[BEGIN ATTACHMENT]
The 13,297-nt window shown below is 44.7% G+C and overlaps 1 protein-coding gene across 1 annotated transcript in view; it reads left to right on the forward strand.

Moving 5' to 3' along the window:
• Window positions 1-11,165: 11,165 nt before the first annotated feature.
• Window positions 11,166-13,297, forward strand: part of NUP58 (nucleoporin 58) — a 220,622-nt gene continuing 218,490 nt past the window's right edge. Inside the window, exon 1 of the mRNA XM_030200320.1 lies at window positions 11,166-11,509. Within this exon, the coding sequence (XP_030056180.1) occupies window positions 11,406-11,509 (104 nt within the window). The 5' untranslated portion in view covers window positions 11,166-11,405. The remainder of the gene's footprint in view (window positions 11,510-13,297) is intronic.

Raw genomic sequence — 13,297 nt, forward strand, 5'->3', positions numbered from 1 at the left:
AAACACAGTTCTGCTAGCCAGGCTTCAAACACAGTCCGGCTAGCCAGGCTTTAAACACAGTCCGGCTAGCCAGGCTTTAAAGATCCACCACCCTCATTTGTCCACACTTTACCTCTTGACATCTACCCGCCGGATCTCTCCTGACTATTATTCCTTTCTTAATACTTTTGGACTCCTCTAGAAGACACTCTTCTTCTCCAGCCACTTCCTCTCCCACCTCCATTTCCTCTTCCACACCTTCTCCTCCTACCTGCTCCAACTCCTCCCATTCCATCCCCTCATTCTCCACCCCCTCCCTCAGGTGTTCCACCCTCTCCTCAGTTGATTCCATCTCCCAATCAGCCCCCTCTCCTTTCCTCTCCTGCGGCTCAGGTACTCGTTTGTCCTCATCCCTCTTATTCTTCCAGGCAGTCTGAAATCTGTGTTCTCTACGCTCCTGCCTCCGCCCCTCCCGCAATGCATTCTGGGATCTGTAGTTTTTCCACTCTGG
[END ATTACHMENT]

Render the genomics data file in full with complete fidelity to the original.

The 13,297-nt window shown below is 44.7% G+C and overlaps 1 protein-coding gene across 1 annotated transcript in view; it reads left to right on the forward strand.

Moving 5' to 3' along the window:
• Window positions 1-11,165: 11,165 nt before the first annotated feature.
• Window positions 11,166-13,297, forward strand: part of NUP58 (nucleoporin 58) — a 220,622-nt gene continuing 218,490 nt past the window's right edge. Inside the window, exon 1 of the mRNA XM_030200320.1 lies at window positions 11,166-11,509. Within this exon, the coding sequence (XP_030056180.1) occupies window positions 11,406-11,509 (104 nt within the window). The 5' untranslated portion in view covers window positions 11,166-11,405. The remainder of the gene's footprint in view (window positions 11,510-13,297) is intronic.

Raw genomic sequence — 13,297 nt, forward strand, 5'->3', positions numbered from 1 at the left:
AAACACAGTTCTGCTAGCCAGGCTTCAAACACAGTCCGGCTAGCCAGGCTTTAAACACAGTCCGGCTAGCCAGGCTTTAAAGATCCACCACCCTCATTTGTCCACACTTTACCTCTTGACATCTACCCGCCGGATCTCTCCTGACTATTATTCCTTTCTTAATACTTTTGGACTCCTCTAGAAGACACTCTTCTTCTCCAGCCACTTCCTCTCCCACCTCCATTTCCTCTTCCACACCTTCTCCTCCTACCTGCTCCAACTCCTCCCATTCCATCCCCTCATTCTCCACCCCCTCCCTCAGGTGTTCCACCCTCTCCTCAGTTGATTCCATCTCCCAATCAGCCCCCTCTCCTTTCCTCTCCTGCGGCTCAGGTACTCGTTTGTCCTCATCCCTCTTATTCTTCCAGGCAGTCTGAAATCTGTGTTCTCTACGCTCCTGCCTCCGCCCCTCCCGCAATGCATTCTGGGATCTGTAGTTTTTCCACTCTGG